Dreams and relationships in Berserk. Dialogue. | Bleach Philosophy
The relationship could work, possibly within the same old logic, Each of them falsely believe that it is just more strength that they need in order to achieve their goal. Guts: become stronger and worthier of Griffith's love. In a way Griffith respected his relationship with Guts, more so than any other Band of the Hawk member. This was caused by Guts's extraordinary prowess in. Griffith is the current leader of the reborn Band of the Falcon and Supreme Commander of the Highlights. Recaptures Doldrey and brings an end to the Hundred-Year War The once strong sense of camaraderie between Griffith and Guts.
He frames his choice to stay with Casca as making up for it. Guts draws a comparison between abandoning Griffith and abandoning Casca, and being abandoned by NeoGriffith and refusing to abandon Casca. Guts remembers NeoGriffith saying he knows what kind of man he is right before recalling him saving Casca. She exists to be put into peril so Guts can decide to save her and then waver between her and Griffith.
Enter Beast of Darkness. This scene is pretty much Guts arguing with his id.
More direct comparisons between Casca and Griffith and how Guts feels about them. But these are his own doubts. The Hound is suggesting he values Casca only as fuel for his rage. Again, this is essentially Guts internally debating what his true motivations are. Hell of a word choice. And then the Hound tells Guts to rape Casca so he can get closer to Griffith and I throw up my hands. The earlier parallels I described, Guts comparing leaving Griffith and leaving Casca, etc, draw an emotional connection between Guts and Griffith through Casca as, essentially, a bridge.
Guts is assuaging his desire to go back and fix his mistakes by replacing Griffith with Casca and refusing to leave her. This chapter draws a very direct sexual connection between Guts and Griffith through Casca as a bridge.
By raping the woman Femto raped, Guts can get closer to him. And it is, of course, not the first time the manga has done this. I feel like the stare the fucking stare omg speaks for itself. Ultimately my main takeaway here is that Berserk would be about x less fucked up and offensive if Guts and Griffith just cut out the middlewoman and fucked each other. So what about pre-Eclipse?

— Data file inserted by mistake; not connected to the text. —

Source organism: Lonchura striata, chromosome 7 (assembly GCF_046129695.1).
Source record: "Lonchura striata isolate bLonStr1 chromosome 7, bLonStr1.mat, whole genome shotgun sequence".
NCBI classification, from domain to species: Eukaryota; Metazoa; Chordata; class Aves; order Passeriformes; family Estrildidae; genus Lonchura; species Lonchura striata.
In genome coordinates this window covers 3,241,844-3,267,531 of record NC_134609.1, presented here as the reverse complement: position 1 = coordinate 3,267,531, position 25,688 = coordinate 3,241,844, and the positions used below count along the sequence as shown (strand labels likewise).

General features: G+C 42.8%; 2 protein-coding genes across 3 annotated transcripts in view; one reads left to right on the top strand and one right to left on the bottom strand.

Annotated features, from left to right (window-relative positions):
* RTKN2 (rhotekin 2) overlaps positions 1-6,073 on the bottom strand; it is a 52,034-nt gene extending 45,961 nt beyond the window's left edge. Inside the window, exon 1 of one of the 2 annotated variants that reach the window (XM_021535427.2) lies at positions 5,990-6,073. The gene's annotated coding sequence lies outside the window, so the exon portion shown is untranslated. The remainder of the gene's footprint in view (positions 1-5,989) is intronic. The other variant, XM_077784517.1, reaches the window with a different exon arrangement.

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Does the same principle hold true then, back when Casca was an actual character and not just a plot device and projection screen for Guts? And I would argue that it does.
Their first emotionally intimate scene together, when they finally stop hating each other and start to bond as friends, is when Casca tells Guts her backstory, which happens to be almost entirely about Griffith.
Finally, right before Guts leaves, Judeau introduces him to the concept of hooking up with Casca. During the course of this conversation Guts does a kind of There are three possible explanations for this behaviour: Guts just wants to be a good bro and help his friends be happy together. Guts is sublimating his unconscious desire for Casca into trying to hook her up with Griffith.
My Thoughts: Berserk | Why Was Guts So Important to Griffith? | Anime Amino
Guts is sublimating his unconscious desire for Griffith into trying to hook him up with Casca. And, just to throw something out there, once we establish that Berserk has subtextual, repressed sexual desire in this love triangle it only adds more validation to the other combinations. Even if we are genuinely meant to read Guts as unknowingly attracted to Casca, it puts unknowing attraction on the table. Who else might he be unknowingly attracted to?
Casca also apparently took some time to recognize her feelings for Griffith as potentially romantic.
But lol I digress. After Promrose, that fades away because Guts no longer views Griffith as reachable, rather, he puts him on a pedestal. This is when Guts starts pushing them together. Feels like repression at work to me. Eventually, Casca, too, finds herself at the mercy of the mercenary; with his then closest confidant in danger, Griffith finally dons his armor and arrives to the scene, intercepting Guts' attack with a spear. He attempts to reason with Guts, but to no avail, left only with the option of dismantling and incapacitating the swordsman.
With his interest piqued, Griffith has Guts taken to the Falcons' nearby encampment and orders Casca to lie with the injured mercenary to provide him with warmth.
When Guts finally awakens, Griffith attempts to enlist him, an offer which Guts firmly refuses. Lustful for vengeance, Guts gives Griffith a choice: Not one to avoid the forceful acquisition of things he desires, Griffith agrees to Guts' terms and engages him in combat.